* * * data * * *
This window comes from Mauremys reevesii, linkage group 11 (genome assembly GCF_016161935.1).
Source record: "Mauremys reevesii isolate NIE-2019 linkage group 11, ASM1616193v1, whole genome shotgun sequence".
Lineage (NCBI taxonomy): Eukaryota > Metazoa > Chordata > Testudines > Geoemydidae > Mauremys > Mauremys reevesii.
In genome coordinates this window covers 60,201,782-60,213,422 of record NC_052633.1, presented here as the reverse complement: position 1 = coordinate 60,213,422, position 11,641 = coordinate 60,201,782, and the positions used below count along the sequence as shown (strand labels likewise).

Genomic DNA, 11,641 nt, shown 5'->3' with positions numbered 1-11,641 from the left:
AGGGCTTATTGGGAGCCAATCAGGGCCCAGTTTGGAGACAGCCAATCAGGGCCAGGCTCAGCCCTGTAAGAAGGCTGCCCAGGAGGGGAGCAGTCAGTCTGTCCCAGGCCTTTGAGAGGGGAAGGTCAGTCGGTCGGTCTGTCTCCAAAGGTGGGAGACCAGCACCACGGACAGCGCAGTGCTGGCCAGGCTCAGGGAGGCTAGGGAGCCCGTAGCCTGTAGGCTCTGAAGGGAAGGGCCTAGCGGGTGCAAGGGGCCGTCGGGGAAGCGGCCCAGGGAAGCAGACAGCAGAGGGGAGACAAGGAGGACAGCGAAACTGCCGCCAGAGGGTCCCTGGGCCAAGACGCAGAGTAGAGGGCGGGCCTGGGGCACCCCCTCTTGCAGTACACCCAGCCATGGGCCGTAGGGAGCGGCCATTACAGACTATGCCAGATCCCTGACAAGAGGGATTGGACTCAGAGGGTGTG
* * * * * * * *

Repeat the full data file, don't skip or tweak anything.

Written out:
This window comes from Mauremys reevesii, linkage group 11 (genome assembly GCF_016161935.1).
Source record: "Mauremys reevesii isolate NIE-2019 linkage group 11, ASM1616193v1, whole genome shotgun sequence".
Lineage (NCBI taxonomy): Eukaryota > Metazoa > Chordata > Testudines > Geoemydidae > Mauremys > Mauremys reevesii.
In genome coordinates this window covers 60,201,782-60,213,422 of record NC_052633.1, presented here as the reverse complement: position 1 = coordinate 60,213,422, position 11,641 = coordinate 60,201,782, and the positions used below count along the sequence as shown (strand labels likewise).

Genomic DNA, 11,641 nt, shown 5'->3' with positions numbered 1-11,641 from the left:
AGGGCTTATTGGGAGCCAATCAGGGCCCAGTTTGGAGACAGCCAATCAGGGCCAGGCTCAGCCCTGTAAGAAGGCTGCCCAGGAGGGGAGCAGTCAGTCTGTCCCAGGCCTTTGAGAGGGGAAGGTCAGTCGGTCGGTCTGTCTCCAAAGGTGGGAGACCAGCACCACGGACAGCGCAGTGCTGGCCAGGCTCAGGGAGGCTAGGGAGCCCGTAGCCTGTAGGCTCTGAAGGGAAGGGCCTAGCGGGTGCAAGGGGCCGTCGGGGAAGCGGCCCAGGGAAGCAGACAGCAGAGGGGAGACAAGGAGGACAGCGAAACTGCCGCCAGAGGGTCCCTGGGCCAAGACGCAGAGTAGAGGGCGGGCCTGGGGCACCCCCTCTTGCAGTACACCCAGCCATGGGCCGTAGGGAGCGGCCATTACAGACTATGCCAGATCCCTGACAAGAGGGATTGGACTCAGAGGGTGTG